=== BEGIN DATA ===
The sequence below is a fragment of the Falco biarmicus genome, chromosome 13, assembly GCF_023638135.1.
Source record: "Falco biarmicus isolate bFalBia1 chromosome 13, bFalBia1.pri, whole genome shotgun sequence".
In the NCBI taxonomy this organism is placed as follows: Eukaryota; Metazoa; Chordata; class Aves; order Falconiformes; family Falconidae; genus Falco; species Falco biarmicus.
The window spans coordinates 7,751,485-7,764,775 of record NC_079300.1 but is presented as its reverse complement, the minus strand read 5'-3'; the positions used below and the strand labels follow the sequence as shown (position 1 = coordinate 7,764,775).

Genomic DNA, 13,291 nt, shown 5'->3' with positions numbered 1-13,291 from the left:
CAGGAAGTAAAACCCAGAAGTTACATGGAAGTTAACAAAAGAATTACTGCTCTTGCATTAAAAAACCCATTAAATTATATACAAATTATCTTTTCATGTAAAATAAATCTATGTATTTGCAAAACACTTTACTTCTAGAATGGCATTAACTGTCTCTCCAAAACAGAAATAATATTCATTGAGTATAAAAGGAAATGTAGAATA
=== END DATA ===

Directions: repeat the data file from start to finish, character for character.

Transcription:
The sequence below is a fragment of the Falco biarmicus genome, chromosome 13, assembly GCF_023638135.1.
Source record: "Falco biarmicus isolate bFalBia1 chromosome 13, bFalBia1.pri, whole genome shotgun sequence".
In the NCBI taxonomy this organism is placed as follows: Eukaryota; Metazoa; Chordata; class Aves; order Falconiformes; family Falconidae; genus Falco; species Falco biarmicus.
The window spans coordinates 7,751,485-7,764,775 of record NC_079300.1 but is presented as its reverse complement, the minus strand read 5'-3'; the positions used below and the strand labels follow the sequence as shown (position 1 = coordinate 7,764,775).

Genomic DNA, 13,291 nt, shown 5'->3' with positions numbered 1-13,291 from the left:
CAGGAAGTAAAACCCAGAAGTTACATGGAAGTTAACAAAAGAATTACTGCTCTTGCATTAAAAAACCCATTAAATTATATACAAATTATCTTTTCATGTAAAATAAATCTATGTATTTGCAAAACACTTTACTTCTAGAATGGCATTAACTGTCTCTCCAAAACAGAAATAATATTCATTGAGTATAAAAGGAAATGTAGAATA